Absolutely, in the case of both. They are leaving every thing they new as home. In similar manner to Jacob, they had to trust in the Lord. The Lord was providing every material blessing they needed. Sometimes we need to learn to be conscience of our blessings, great and small. As we mature in wisdom, or simply grow older, we might look back on what we considered great blessings, and determine in our current challenges they were the small blessings to build us up to the greater needs latter. God will provide the greater blessings in order to serve. As we know, Joseph and Mary had greater challenges to come.

The death of Herod is generally understood to have occurred on March 13, 4 BC. The reason for this date is based on the writings of Josephus which gives information concerning events that occurred between a lunar eclipse and the Passover for the same year. Josephus related the death of Herod to the events narrated along with their relative time to the eclipse and Passover.

Matthew quotes a prophet in Verse 15. Who was the prophet and what scripture is being quoted?

And he was there until the end of Herod, that might be fulfilled that spoken by the Lord through the prophet, saying, "Out of Egypt I have called My Son."

Hosea 11:1

When did God call a son out of Egypt?

Hosea verifies the correlation between Jesus and the Israelites. The affiliation is based on love. When Israel was young (immature) God loved tehm. God blessed them because of love. God disciplined them out of love. God rescued them, even from themselves at times, out of love. If we are willing to hear and see God’s love for us, we can be rescued out of the world in the same way that God’s son is rescued unto a greater purpose than dwelling among the idolatrous, materialistic, and worldly. It is because of God’s love for us we can learn to believe, have faith, and be saved.

Who did God call out of Egypt and when?

God calls all people out of Egypt in the same context as being called out of Babylon and being called out of the world. The relationship of Jesus-to-Israel being called out is not emphasized in what they are leaving but what they are headed for.

God made known to those whom He called out of bondage in Egypt His covenant with them. This was God’s law for them, the Law of Moses. He also promised them that if they did not keep the law they would become slaves again to the evil nations around them.

Hos. 11:5  He shall not return to the land of Egypt, but he of Assyria shall be his king, because they refused to return.

What then, is the child, Israel, a type unto Christ as revealed by Matthew?

Israel was led into Egypt by God as a blessing. They eventually needed to acknowledge God’s power and authority in a request for deliverance. While God leads us in a journey through a foreign land, like Israel and Christ, God will not leave us or abandon us while we continue in faith and trust in Him. He will lead us to that which is promised. As Hosea demonstrates, only the faithful can truly enter into the kingdom of heaven. He describes Ephraim (northern kingdom) as being judged by way of Assyria (v. 5) and not allowed the chance to go back (fall away, 1 Timothy 1:19) to Egypt. Once the wrath of God burns (v. 9) there is not an allowance to live in the world (Egypt) but the promise is death (Assyria). There are those that will answer the invitation of the gospel of Christ (Judah, v. 12) and not turn back (2 Peter 2:22) which requires a steadfastness of faith.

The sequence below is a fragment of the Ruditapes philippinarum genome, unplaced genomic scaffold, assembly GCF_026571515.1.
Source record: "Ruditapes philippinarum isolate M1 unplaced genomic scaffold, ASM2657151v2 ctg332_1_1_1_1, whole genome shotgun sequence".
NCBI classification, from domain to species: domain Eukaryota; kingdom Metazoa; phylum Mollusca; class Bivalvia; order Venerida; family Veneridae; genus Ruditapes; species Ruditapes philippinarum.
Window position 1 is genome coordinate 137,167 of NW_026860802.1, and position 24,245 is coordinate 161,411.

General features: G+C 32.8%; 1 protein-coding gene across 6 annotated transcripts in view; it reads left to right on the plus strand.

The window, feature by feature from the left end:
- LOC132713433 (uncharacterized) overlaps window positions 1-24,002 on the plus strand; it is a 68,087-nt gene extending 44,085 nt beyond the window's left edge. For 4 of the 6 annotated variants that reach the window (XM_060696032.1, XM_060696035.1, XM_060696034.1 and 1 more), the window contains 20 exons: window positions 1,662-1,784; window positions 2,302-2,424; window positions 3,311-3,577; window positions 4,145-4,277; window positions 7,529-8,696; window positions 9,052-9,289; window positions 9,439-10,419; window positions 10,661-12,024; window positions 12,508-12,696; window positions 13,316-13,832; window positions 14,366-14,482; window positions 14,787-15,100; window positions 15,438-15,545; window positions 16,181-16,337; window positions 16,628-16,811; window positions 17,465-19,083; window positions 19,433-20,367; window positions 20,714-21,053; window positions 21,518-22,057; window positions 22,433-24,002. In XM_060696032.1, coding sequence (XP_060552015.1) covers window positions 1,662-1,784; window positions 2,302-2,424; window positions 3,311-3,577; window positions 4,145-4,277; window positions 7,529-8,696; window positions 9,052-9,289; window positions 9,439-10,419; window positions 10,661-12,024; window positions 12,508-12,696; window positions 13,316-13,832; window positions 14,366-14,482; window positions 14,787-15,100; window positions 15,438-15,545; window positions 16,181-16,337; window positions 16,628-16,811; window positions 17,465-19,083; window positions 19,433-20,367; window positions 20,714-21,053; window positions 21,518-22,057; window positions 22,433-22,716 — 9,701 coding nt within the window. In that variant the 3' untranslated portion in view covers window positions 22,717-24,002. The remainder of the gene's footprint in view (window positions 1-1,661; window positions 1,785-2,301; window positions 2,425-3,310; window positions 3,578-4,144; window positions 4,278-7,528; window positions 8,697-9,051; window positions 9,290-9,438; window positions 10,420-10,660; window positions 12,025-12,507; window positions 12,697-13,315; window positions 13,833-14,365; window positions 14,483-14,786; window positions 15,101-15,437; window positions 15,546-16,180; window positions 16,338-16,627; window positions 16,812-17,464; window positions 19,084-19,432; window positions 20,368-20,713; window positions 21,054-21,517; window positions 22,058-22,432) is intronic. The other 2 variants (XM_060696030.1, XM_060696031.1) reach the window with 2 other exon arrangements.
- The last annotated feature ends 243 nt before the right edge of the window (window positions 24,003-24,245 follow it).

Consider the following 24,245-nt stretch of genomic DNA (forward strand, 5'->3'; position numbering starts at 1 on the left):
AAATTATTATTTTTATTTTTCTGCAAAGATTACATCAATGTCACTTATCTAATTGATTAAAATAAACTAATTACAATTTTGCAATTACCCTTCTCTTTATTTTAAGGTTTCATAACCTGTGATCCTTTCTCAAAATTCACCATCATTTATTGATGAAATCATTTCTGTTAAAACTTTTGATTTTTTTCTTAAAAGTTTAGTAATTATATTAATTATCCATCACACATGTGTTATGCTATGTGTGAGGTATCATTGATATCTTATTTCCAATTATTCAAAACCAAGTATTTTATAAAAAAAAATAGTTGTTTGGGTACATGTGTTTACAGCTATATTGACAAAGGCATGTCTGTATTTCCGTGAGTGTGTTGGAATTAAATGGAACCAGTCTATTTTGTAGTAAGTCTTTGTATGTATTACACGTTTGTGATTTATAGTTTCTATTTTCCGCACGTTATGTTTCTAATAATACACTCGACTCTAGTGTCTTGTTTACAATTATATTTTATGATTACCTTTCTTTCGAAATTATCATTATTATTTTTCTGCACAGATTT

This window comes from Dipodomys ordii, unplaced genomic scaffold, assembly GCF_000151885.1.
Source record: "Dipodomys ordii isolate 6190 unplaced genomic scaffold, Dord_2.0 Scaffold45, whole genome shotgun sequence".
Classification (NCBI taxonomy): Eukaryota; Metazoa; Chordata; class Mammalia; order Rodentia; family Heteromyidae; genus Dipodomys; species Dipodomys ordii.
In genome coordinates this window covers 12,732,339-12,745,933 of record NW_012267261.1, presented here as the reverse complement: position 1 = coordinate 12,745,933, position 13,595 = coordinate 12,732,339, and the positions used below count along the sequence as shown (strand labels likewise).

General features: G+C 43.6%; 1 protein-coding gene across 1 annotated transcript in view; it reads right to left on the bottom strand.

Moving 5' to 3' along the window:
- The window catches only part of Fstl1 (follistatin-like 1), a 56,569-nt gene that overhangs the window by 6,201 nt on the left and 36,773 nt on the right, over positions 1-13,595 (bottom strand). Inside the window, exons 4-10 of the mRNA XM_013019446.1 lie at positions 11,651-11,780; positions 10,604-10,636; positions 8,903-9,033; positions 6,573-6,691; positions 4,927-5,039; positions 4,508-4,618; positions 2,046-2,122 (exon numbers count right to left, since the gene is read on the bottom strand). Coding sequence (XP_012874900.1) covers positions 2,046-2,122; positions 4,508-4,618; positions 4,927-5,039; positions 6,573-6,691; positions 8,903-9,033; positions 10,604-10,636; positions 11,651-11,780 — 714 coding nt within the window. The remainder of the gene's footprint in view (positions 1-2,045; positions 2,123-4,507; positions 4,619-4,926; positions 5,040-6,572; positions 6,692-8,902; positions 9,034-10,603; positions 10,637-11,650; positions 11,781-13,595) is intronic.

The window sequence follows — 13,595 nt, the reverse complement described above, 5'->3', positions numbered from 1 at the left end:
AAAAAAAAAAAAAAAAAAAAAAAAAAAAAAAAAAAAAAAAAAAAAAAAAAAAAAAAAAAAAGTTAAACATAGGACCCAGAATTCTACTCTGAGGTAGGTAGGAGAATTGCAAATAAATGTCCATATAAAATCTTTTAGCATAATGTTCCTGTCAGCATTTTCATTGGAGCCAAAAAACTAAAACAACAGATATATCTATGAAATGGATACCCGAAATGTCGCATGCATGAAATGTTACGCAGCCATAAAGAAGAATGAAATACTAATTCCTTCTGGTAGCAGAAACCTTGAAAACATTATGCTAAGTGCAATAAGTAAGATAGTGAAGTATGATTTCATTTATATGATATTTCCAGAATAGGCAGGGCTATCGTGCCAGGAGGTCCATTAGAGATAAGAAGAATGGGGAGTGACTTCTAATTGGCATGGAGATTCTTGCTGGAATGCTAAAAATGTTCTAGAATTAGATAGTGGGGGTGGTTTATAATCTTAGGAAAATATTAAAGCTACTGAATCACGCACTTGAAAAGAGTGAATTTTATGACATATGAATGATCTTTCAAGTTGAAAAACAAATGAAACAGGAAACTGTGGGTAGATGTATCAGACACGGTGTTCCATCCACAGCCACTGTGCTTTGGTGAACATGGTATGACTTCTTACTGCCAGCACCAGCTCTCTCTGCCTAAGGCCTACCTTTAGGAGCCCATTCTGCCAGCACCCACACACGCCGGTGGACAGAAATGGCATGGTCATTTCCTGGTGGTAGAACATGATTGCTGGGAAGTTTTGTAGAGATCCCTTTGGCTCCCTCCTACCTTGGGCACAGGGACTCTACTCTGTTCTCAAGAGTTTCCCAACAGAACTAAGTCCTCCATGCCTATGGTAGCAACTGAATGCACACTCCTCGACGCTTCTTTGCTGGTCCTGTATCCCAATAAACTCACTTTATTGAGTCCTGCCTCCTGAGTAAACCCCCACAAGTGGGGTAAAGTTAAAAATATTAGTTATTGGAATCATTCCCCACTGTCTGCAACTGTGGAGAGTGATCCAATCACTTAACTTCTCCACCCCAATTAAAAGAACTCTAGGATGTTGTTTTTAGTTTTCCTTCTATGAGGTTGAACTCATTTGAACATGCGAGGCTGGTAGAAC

If the giving of the law for Israel is by Moses and the prophets like Elijah are the preachers, and Jesus represents both a law giver and preacher, then who is the receiver of the law of Christ?

Jesus is declared by the Lord as the savior of all men, Jew and Gentile alike. Reference Romans 1:16, 2:9-10, 10:12, Galatians 3:28, Colossians 3:11.

What is Israel a type unto in the case of their rejection of the law?

In this case Israel is a type unto the Christian who falls away from the faith. There are some that believe a “true” believer can not be lost from the Lord. Was Ananias and Saphira (Acts 5) not a part of the church? Did Luke not say that Simon the magician believed and was baptized into Christ (Acts 8:13)? Weren’t they judged for falling away? There are many verses in the New Testament that speak of believers losing faith and falling away. In fact, you would be challenged not to find a book in the New Testament that doesn’t at least mention this hazard. Take for instance: Galatians 5:4, John 15:5-6, Jude 5, John 17:12, Ephesians 4:14, Philippians 2:14-16. The author of Hebrews even calls out the example that Israel presents to us based on their testing of God and provocation to judgment on various occasions. Hebrews 3:8-12.